Tag Archives: charles darwin

"Your mother can't be with you anymore…"

Dramatic tension is essential for holding the interest of jack russells

Years ago, when my daughter and I first began drawing faces together, she discovered how easily tears could be added, and she would implore me, “Mommy, draw girl crying!” and I would do the round circle head, the eyes, the down-turned mouth, and last of all, the tears. My daughter is, and was then, a happy, sociable, energetic child, but during that phase she would have watched Bambi every day if I let her. Among her favourite books were the ones I mentioned in my last post, which have happy endings but go to dark places along the way — the threat of being eaten or embedded in stone. Such stories are still the ones she wants to hear again and again, long after the cute, sweet, light stories have been shelved and forgotten.

Babar is riding happily on his mother's back when...

I like to muse about why children want these stories; when (if) they can be too much; how parents should handle the emotions they expose, and the inevitable questions they instigate. For instance, it took my daughter a long time to understand what the gunshot meant in Bambi, and to know what to do with the knowledge. When we read Babar, the story of an elephant whose mother is killed by a hunter, she immediately stopped me and asked, “Do hunters take moms away? Are there hunters in Toronto?” And for the rest of the book, she kept flipping back to that page where Babar’s mother was shot.

For weeks after the Bambi penny dropped, she’d ask, “Did you lock the door?” as soon as we got home. And then I started to hear her role-playing with her stuffed animals, and having one say to the other, “Your mother is not coming back. Your mother is never coming back.” (For a time I worried, but she is turning out just fine.)

Bambi, A Life in the Woods, by Felix Salten

First released in 1942, the movie Bambi holds up well today, and the book, originally published in Austria in 1923, is considered a classic and often referred to as one of the first environmental novels. Apparently its author, Felix Salten, wrote the story with an adult audience in mind, and indeed the Wall Street Journal reported that “you’ll find it in the children’s section at the library, a perfect place for this 293-page volume, packed as it is with blood-and-guts action, sexual conquest and betrayal.”

Salten was in his fifties by the time he wrote Bambi, A Life in the Woods, and had been writing plays, short stories, novels, and essays for years. But his books were banned by the Nazi regime in 1936, and as a Jew he was forced to leave Austria for Switzerland, where he remained until his death in 1945 — just three years after Disney released the animated version of his story, featuring a white-tailed deer rather than a roe, but retaining the heartbreaking scene in which “your mother can’t be with you anymore.”

Plate I from Darwin's Expression of the Emotions

I once met a grandmother who told me she didn’t think her toddler grandson should read How the Grinch Stole Christmas because she believed it was best to expose him only to happiness at his tender age. So that he would only be happy, I guess. But not even babies are “only happy.” In fact, you might argue that happiness is one of the more rare baby emotions. It takes weeks for a baby to smile; the wait is longer for laughter. (Said Charles Darwin, upon observing his own babies for The Expression of the Emotions in Man and Animals, “In this gradual acquirement, by infants, of the habit of laughing, we have a case in some degree analogous to that of weeping. As practice is requisite with the ordinary movements of the body, such as walking, so it seems to be with laughing and weeping. The art of screaming, on the other hand, from being of service to infants, has become finely developed from the first days.”)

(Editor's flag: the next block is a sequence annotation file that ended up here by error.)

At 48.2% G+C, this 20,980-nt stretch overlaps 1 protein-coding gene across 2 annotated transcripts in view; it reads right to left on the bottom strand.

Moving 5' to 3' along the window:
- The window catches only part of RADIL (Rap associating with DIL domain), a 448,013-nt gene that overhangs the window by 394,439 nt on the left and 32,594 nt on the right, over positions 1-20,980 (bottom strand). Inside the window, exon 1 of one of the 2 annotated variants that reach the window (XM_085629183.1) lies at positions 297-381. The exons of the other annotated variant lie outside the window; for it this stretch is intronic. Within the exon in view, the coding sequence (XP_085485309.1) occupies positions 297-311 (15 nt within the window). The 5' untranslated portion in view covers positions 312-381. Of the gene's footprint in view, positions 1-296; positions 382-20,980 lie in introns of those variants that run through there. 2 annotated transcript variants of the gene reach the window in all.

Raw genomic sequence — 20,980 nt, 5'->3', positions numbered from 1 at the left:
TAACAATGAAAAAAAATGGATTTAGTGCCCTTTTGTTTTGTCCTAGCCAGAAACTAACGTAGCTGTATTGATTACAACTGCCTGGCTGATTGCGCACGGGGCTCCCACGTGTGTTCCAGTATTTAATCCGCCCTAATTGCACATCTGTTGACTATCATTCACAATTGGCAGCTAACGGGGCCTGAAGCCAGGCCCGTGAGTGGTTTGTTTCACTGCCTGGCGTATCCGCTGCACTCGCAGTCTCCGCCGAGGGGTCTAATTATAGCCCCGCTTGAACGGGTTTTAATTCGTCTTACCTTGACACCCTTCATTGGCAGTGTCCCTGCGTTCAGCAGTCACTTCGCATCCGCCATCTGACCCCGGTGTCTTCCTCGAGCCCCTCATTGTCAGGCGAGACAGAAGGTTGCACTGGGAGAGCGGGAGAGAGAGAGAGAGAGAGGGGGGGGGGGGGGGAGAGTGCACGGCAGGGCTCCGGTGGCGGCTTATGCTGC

Actually — if one is looking for good messages in children’s literature, the Grinch is a stellar example. This is one of the rare Christmas stories in which the protagonist comes around not out of self interest or self preservation, but simply because he is moved by goodness. But I’ll save that for a December post.

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Inspiration? Fred Flintstone, I think I owe you…

Mary with a transport roaring by

Mary with a transport roaring by

A good friend tells me she credits her Catholic upbringing for her decision to become an artist. Though Catholicism is not a part of her adult life, it loomed large in her childhood, and she was in awe of the stained glass images in her church, and later the biblical images that form such a vital part of art history. I understand this a little, though as an outsider. I love many of those images too, the grand ones and also the humbler ones. My husband and I were taken with a TransCanada Highway madonna we spotted some years ago, somewhere between Mattawa and North Bay. We snapped dozens of pictures of it.

But I think in all honesty that what drew me to the sight — what prompted me to want so many pictures of it — was the landscape around as much as it was Mary. The landscape of my childhood has been one of my biggest inspirations.

Deep River